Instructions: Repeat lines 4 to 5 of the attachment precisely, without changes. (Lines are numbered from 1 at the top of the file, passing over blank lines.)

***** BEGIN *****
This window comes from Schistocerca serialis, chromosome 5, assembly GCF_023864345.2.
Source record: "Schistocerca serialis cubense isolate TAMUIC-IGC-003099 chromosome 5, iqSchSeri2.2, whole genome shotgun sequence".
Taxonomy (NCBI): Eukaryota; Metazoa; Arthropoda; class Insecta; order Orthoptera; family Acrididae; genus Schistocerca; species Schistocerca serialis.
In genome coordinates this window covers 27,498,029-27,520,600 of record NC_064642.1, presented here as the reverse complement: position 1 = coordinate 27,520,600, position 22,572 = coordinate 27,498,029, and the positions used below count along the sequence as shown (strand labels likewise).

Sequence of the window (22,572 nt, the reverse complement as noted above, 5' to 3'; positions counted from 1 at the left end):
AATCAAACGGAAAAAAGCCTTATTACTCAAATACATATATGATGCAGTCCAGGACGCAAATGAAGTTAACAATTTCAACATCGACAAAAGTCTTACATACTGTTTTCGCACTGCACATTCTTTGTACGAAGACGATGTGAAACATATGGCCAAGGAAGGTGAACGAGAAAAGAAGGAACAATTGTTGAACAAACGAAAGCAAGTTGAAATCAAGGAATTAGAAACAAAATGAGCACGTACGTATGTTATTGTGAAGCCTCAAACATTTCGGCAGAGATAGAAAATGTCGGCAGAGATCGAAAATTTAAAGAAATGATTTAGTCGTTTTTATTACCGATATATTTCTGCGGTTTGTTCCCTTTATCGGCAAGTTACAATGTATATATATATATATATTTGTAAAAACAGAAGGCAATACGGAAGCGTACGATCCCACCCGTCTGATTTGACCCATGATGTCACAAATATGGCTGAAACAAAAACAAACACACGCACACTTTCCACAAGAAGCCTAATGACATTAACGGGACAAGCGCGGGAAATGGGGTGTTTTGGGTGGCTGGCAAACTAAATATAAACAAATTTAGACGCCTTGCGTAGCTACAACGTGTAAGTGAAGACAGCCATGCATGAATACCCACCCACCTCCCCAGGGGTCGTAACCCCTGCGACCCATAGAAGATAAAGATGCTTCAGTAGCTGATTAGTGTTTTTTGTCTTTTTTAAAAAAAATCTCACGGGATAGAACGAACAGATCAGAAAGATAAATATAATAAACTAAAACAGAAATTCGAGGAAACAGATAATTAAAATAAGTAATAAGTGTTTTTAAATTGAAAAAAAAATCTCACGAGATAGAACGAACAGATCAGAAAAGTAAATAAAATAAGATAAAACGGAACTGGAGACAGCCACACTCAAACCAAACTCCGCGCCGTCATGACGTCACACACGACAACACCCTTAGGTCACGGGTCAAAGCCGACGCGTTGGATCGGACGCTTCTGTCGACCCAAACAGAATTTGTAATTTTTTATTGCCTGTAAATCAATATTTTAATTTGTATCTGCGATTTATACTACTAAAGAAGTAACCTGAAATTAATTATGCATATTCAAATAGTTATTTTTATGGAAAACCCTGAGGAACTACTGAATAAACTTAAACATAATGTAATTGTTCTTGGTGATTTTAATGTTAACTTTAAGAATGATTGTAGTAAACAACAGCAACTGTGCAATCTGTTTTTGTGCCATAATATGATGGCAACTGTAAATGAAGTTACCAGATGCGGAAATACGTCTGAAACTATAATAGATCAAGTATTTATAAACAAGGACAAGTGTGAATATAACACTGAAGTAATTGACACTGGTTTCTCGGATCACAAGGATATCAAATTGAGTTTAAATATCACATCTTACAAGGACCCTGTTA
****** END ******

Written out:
In genome coordinates this window covers 27,498,029-27,520,600 of record NC_064642.1, presented here as the reverse complement: position 1 = coordinate 27,520,600, position 22,572 = coordinate 27,498,029, and the positions used below count along the sequence as shown (strand labels likewise).

Sequence of the window (22,572 nt, the reverse complement as noted above, 5' to 3'; positions counted from 1 at the left end):